We knew we needed to visit on the receding tide, but we perhaps could have done with waiting another hour or two to get the best shots of this great bit of geology. I imagine it is completely awesome at sunset, but hunger dictated we’d be elsewhere at that time (it was summer solstice and so sunset was very late indeed). But even if we didn’t have the best light, I’m so glad we went to see it, a view ticked off my bucket list.
The dramatic coastline at Hartland Quay is exactly the reason this area was designated as an AONB in 1960. This isn’t sheltered coves or gentle shores with sandy beaches and mirrored seas. No, this is this is rugged and striking coastline with knife edge cliffs and moss covered everything – it’s just so, well, awesome.
A 20-minute walk through fields down from the tent, we spent the early evening eating at The Wrecker’s Retreat at the Hartland Quay Hotel, a traditional pub serving locally sourced food (simple pub grub, it was good), which has been used as the setting for a bunch of films and TV series. Note that dinner at this walker and traveller friendly pub is only served from 6pm to 8.30pm and it closes at 9pm – this isn’t somewhere to while away the late hours.
Our visit was on Summer Solstice, and we were treated to the most beautiful long and colourful sunset over the Quay. We spent a bunch of time walking along the boulder covered beach, taking photos, and enjoying the beautiful golden light over the Atlantic Ocean.
The cliff walks on this side of the Peninsula have extensive coastal panoramas and views down the coast. The birds love it here, too; there are peregrine falcons, oyster catchers, cormorants and even buzzards if you watch over the woodland.
Speke’s Mill Mouth Waterfall
A little south of Hartland Quay, along the South West Coast Path, is Speke’s Mill Mouth Waterfall. Marked on the OS Map, this was well worth the walk, we did it from our tent at Stoke Barton Farm in around 30 mins, but it would be a similar distance from the car park at Hartland Quay.
Either way, you’ll go around St Catherine’s Tor, which is a beautiful pointy hill and a bit of a landmark on the coastal path.
Apparently one of the most popular waterfalls in North Devon, Speke’s Mill Mouth is a tall but narrow falls which drops from the cliffs where the main coastal path is, down onto the beach below.
Two streams that surface up on Bursdon Moor meet near Lymebridge and wind their way through the beautiful yet secluded Spekes Valley, before cascading down the vertical rock face 60 feet or so, through a series of four smaller falls before finally reaching the sea. The largest of the falls is around 48 feet.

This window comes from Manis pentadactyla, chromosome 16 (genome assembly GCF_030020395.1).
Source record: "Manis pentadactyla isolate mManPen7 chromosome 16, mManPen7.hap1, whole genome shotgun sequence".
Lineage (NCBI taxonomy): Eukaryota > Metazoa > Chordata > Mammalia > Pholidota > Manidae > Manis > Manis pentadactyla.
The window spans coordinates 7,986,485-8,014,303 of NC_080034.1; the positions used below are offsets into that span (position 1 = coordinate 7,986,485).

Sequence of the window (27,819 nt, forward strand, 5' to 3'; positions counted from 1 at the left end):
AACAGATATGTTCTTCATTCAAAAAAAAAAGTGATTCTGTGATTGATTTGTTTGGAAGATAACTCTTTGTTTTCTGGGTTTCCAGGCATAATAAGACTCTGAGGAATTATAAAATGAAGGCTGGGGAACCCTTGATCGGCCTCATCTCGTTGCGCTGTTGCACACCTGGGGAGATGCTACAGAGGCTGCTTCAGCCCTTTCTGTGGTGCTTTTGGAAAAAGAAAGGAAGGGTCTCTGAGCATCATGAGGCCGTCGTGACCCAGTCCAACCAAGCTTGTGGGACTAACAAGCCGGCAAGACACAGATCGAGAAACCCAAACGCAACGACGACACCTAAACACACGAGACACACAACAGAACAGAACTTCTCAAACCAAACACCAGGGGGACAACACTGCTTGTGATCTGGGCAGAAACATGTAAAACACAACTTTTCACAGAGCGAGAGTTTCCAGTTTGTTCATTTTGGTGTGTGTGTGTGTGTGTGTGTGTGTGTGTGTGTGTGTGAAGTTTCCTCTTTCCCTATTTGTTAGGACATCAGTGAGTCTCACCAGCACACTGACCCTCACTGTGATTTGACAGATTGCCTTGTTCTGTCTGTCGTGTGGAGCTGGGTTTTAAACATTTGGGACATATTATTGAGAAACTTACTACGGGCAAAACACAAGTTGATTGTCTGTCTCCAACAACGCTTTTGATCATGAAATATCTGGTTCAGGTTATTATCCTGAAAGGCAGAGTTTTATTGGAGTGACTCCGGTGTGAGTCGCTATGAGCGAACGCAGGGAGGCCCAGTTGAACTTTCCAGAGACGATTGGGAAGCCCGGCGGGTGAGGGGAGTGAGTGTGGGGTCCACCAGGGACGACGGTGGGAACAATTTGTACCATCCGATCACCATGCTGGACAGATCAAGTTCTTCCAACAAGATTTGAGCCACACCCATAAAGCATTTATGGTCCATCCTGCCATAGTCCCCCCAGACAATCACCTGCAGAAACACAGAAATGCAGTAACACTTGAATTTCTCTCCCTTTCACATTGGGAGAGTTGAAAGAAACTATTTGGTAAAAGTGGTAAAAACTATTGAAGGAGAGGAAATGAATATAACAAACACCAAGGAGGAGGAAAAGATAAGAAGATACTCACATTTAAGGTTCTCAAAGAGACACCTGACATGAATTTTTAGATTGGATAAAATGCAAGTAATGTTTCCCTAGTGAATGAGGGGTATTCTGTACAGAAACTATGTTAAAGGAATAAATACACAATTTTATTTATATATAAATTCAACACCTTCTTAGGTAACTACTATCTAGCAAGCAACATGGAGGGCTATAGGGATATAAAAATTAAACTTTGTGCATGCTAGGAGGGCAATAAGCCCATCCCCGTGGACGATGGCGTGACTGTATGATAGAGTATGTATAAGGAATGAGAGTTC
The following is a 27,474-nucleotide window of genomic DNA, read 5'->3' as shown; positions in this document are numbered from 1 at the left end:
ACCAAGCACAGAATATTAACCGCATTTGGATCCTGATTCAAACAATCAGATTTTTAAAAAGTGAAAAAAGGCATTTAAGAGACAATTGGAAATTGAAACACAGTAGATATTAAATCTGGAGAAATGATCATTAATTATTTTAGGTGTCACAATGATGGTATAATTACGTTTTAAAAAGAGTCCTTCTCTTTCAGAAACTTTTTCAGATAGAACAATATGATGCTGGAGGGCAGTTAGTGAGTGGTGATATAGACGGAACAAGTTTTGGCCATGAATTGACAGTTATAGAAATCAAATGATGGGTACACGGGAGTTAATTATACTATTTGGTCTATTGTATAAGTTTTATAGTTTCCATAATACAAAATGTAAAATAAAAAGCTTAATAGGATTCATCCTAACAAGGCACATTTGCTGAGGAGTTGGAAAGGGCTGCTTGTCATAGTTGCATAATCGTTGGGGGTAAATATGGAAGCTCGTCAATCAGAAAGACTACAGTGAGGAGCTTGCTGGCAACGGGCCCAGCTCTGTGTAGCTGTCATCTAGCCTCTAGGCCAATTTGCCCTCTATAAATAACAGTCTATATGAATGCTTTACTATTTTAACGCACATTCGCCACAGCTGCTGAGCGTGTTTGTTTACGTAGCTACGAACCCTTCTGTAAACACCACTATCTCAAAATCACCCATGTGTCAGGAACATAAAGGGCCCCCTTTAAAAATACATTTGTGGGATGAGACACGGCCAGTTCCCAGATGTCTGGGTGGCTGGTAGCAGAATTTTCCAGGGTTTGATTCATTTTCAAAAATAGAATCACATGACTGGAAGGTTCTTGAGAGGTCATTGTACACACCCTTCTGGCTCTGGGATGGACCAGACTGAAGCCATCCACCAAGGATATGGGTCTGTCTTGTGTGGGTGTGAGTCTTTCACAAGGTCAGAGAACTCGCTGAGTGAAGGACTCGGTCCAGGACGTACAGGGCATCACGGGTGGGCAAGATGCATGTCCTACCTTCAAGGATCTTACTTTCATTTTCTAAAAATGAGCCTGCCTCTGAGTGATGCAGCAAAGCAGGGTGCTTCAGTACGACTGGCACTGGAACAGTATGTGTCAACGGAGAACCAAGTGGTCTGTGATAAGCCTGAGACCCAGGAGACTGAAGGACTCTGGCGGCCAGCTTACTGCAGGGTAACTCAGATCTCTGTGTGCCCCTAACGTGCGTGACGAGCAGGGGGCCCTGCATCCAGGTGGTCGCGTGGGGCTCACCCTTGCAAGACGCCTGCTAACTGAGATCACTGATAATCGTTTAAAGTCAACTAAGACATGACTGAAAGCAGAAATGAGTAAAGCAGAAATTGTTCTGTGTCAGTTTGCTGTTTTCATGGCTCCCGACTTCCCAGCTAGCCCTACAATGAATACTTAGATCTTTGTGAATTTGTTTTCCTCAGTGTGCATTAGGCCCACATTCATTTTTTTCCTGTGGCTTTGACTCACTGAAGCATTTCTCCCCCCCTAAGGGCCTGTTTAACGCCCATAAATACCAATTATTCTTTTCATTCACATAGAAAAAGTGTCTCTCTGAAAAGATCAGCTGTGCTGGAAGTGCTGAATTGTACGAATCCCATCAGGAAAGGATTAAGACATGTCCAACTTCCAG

I’m told that surfers like to visit Spekes Mill for its reef brake; there was a guy wild camping with his car and surfboard (although it looked like quite a track getting down there) clearly hoping for some early morning waves the following day. We didn’t head down onto the beach as the tide was in, but I imagine if you’re walking the South West Coast Path and time it right, this would be an excellent place to head down to the sea and have a dip.
There are some other places marked on the OS Map we could have visited but didn’t get time to in our short time on the Hartland Peninsula. There’s Hartland Point Lighthouse, Windbury Point, Chapman Rock, and more. Clovelly itself also looks like a nice place to visit, I’m told there are tea rooms there which is always a draw for me.
I’m certain that if we’d have walked the South West Coast Path for the full length of the Peninsula rather than the handful of short sections we did, we’d have found some more incredible landscapes with views to remember. Maybe I should set aside a long weekend to do the 43 miles from Bideford to Bude, taking in this area and seeing it even closer, that would make for a lovely adventure.
But even in the small part that we saw, in between eating pub food and cream teas, and sneaking into Cornwall to walk over the new bridge to Tintagel Castle, it’s an area I most definitely fell in love with. I mean, I knew I was going to love it, it was on my to-visit list because I’d seen pictures, but it was even better than I’d hoped for.
The excellent weather certainly helped me have a great time, but camping always helps me find my happy place, and this time I was blessed to have that rugged scenery I find so beautiful there too.
I imagine it won’t be too long before I find another few days to spent at Hartland Peninsula. I might have only been in this part of North Devon for a couple of nights, but I felt like I really got an opportunity to explore. I felt like I belonged there. The more I think about it the more serious I am about hiking this section of the South West Coast Path as a multi-day affair, and have moved it up near the top of my list.